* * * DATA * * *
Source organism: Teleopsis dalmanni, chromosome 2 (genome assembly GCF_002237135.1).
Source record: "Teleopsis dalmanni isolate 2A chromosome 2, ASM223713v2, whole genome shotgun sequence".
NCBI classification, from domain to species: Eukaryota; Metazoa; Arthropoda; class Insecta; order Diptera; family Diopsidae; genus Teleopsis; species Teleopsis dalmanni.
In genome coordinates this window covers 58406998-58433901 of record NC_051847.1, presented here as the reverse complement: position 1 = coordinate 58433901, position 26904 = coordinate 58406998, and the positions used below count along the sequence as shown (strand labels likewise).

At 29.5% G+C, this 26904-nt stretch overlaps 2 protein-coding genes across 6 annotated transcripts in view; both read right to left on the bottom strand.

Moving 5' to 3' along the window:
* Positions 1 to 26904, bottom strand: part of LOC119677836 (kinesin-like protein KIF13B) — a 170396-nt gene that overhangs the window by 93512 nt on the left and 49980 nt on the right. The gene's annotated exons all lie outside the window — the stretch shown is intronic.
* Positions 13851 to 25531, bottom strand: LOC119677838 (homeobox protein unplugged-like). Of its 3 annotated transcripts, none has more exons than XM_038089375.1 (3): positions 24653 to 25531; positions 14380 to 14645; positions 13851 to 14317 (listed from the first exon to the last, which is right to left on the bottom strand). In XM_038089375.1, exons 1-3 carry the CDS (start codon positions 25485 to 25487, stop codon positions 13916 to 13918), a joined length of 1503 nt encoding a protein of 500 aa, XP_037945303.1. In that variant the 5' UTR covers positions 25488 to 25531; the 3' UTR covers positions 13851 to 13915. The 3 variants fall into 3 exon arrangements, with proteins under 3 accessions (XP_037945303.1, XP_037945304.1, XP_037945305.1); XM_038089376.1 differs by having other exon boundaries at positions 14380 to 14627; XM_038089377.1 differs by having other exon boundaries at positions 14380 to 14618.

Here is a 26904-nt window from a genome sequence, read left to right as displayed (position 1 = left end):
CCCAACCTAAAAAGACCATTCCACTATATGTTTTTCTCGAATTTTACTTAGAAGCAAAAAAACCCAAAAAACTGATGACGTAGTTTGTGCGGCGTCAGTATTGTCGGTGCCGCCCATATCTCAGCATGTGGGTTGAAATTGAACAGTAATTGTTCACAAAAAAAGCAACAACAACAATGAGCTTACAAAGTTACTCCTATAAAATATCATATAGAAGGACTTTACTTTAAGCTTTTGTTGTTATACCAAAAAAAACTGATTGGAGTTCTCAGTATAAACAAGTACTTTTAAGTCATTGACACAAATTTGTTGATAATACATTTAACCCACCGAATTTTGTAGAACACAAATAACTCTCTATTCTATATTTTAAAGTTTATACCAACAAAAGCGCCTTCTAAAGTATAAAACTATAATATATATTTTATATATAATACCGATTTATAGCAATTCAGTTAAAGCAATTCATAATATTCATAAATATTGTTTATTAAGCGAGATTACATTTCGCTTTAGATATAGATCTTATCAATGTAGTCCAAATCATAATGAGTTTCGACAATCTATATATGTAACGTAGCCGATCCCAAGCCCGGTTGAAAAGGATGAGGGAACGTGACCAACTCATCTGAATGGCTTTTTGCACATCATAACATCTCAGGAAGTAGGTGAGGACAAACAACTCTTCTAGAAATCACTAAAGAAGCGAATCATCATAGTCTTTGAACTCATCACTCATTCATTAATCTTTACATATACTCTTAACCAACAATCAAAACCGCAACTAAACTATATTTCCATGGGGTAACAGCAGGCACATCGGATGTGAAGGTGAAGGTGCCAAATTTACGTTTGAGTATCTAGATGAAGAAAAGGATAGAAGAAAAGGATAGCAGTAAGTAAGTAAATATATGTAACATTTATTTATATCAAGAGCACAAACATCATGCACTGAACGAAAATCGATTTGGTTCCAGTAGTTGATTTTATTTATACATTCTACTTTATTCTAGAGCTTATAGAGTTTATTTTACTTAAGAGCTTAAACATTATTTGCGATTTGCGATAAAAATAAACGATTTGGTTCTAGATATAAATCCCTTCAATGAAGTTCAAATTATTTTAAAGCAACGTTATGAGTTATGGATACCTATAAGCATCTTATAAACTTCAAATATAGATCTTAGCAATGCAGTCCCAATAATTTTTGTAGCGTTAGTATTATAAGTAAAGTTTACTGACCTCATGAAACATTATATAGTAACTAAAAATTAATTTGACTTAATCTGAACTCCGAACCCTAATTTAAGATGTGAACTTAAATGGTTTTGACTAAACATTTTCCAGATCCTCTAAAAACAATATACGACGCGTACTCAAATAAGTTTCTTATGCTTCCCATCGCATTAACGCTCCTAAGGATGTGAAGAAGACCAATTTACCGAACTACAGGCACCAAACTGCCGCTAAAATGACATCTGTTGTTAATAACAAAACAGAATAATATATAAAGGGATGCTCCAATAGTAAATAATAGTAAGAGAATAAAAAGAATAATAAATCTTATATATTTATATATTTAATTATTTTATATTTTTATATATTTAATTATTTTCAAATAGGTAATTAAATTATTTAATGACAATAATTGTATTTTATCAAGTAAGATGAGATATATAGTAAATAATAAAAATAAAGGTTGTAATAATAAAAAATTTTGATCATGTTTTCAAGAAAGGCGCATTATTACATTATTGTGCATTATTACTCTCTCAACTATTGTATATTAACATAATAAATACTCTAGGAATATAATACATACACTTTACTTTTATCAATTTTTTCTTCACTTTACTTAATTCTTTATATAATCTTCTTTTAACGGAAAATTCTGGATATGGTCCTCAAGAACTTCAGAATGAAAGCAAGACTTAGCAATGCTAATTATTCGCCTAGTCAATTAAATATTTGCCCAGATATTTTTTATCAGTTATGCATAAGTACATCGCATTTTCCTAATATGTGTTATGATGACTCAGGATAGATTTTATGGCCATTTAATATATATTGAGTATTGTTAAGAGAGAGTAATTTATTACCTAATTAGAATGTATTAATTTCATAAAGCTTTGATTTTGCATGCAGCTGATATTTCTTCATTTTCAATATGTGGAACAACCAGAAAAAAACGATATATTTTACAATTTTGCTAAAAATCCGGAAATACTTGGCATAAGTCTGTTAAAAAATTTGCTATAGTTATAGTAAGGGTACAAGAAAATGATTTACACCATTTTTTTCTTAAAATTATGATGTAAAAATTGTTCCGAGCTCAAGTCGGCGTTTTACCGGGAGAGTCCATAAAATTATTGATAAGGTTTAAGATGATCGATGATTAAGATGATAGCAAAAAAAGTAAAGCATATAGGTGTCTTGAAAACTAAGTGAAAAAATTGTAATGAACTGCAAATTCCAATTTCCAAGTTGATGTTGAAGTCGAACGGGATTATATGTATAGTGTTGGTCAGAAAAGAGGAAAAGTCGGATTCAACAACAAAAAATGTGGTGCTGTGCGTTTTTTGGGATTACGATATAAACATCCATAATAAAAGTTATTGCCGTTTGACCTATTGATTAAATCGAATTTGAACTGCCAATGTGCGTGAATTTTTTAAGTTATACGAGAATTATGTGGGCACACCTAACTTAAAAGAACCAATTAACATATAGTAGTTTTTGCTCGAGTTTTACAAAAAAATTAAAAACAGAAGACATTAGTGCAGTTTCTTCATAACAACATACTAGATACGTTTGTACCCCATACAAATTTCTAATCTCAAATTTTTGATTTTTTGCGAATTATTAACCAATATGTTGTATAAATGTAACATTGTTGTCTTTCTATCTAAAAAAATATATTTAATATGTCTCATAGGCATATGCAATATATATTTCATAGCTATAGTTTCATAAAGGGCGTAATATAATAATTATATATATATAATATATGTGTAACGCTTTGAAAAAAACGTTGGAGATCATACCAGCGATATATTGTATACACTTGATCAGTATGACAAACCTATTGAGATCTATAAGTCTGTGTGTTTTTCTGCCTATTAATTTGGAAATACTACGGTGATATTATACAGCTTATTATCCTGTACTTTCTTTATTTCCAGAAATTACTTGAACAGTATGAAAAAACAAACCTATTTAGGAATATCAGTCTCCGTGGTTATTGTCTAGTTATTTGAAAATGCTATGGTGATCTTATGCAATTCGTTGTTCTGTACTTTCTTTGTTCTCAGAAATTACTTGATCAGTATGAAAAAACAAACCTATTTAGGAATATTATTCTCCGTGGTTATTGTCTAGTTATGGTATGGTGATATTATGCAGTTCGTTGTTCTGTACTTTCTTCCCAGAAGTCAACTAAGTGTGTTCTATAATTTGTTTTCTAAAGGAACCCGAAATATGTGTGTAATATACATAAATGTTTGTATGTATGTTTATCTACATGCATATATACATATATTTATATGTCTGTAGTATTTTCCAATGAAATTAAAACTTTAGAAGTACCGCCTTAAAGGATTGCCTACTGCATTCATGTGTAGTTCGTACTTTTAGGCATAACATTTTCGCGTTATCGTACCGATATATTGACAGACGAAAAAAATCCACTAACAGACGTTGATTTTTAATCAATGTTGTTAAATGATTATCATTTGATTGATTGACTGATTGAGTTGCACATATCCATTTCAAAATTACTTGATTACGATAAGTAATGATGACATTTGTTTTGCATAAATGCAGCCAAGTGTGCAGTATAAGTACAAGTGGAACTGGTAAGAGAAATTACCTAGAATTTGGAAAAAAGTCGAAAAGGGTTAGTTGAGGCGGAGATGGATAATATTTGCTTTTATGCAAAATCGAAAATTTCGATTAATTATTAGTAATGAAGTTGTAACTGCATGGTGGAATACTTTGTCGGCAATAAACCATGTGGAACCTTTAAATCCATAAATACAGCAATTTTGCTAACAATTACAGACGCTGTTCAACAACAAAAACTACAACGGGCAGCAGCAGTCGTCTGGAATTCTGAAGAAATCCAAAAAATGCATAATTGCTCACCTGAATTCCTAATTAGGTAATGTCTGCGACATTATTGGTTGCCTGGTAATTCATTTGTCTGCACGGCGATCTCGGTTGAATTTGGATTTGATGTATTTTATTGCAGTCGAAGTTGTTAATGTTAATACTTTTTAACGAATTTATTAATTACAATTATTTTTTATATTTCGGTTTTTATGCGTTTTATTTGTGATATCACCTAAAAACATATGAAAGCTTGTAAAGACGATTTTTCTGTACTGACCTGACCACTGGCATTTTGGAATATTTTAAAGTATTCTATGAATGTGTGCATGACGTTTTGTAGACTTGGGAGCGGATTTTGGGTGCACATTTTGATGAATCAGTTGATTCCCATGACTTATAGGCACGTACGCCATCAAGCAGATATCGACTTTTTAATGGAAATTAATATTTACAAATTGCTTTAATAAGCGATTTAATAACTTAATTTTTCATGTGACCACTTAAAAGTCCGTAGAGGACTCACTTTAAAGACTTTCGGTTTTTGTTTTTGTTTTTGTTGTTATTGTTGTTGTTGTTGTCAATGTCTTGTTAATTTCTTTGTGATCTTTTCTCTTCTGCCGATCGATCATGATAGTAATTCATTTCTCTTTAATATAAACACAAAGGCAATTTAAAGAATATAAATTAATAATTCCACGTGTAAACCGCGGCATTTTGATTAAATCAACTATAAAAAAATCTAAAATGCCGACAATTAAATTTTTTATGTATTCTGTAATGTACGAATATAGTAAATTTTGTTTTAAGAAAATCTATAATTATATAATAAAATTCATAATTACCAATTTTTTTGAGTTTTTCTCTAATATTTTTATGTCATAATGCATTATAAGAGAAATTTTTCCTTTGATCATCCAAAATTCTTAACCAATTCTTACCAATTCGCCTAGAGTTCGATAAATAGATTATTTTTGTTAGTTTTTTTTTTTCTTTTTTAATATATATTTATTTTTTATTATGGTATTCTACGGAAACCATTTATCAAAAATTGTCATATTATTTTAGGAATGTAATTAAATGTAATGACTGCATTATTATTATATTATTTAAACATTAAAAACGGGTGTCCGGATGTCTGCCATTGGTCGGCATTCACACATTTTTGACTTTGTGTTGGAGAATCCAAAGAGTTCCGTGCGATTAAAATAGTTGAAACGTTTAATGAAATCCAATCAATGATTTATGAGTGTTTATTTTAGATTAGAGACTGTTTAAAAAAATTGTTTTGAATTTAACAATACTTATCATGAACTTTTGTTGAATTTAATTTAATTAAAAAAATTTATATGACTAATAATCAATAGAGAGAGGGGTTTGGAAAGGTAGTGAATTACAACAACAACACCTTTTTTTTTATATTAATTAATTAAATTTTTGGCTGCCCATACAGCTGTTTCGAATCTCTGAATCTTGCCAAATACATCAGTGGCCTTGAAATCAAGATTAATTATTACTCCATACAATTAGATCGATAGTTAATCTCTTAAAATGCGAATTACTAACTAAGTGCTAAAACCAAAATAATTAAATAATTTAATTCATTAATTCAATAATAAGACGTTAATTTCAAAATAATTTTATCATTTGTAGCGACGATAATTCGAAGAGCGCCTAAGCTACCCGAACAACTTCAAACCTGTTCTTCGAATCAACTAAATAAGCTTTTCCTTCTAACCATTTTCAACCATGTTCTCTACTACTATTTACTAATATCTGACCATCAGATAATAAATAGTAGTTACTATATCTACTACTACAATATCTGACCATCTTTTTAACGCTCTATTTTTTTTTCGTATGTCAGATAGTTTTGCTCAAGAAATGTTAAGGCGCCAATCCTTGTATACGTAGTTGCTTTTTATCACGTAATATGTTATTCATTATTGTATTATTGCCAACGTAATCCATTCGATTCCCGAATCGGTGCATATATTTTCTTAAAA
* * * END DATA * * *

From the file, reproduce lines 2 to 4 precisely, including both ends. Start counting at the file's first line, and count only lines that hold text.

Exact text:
Source record: "Teleopsis dalmanni isolate 2A chromosome 2, ASM223713v2, whole genome shotgun sequence".
NCBI classification, from domain to species: Eukaryota; Metazoa; Arthropoda; class Insecta; order Diptera; family Diopsidae; genus Teleopsis; species Teleopsis dalmanni.
In genome coordinates this window covers 58406998-58433901 of record NC_051847.1, presented here as the reverse complement: position 1 = coordinate 58433901, position 26904 = coordinate 58406998, and the positions used below count along the sequence as shown (strand labels likewise).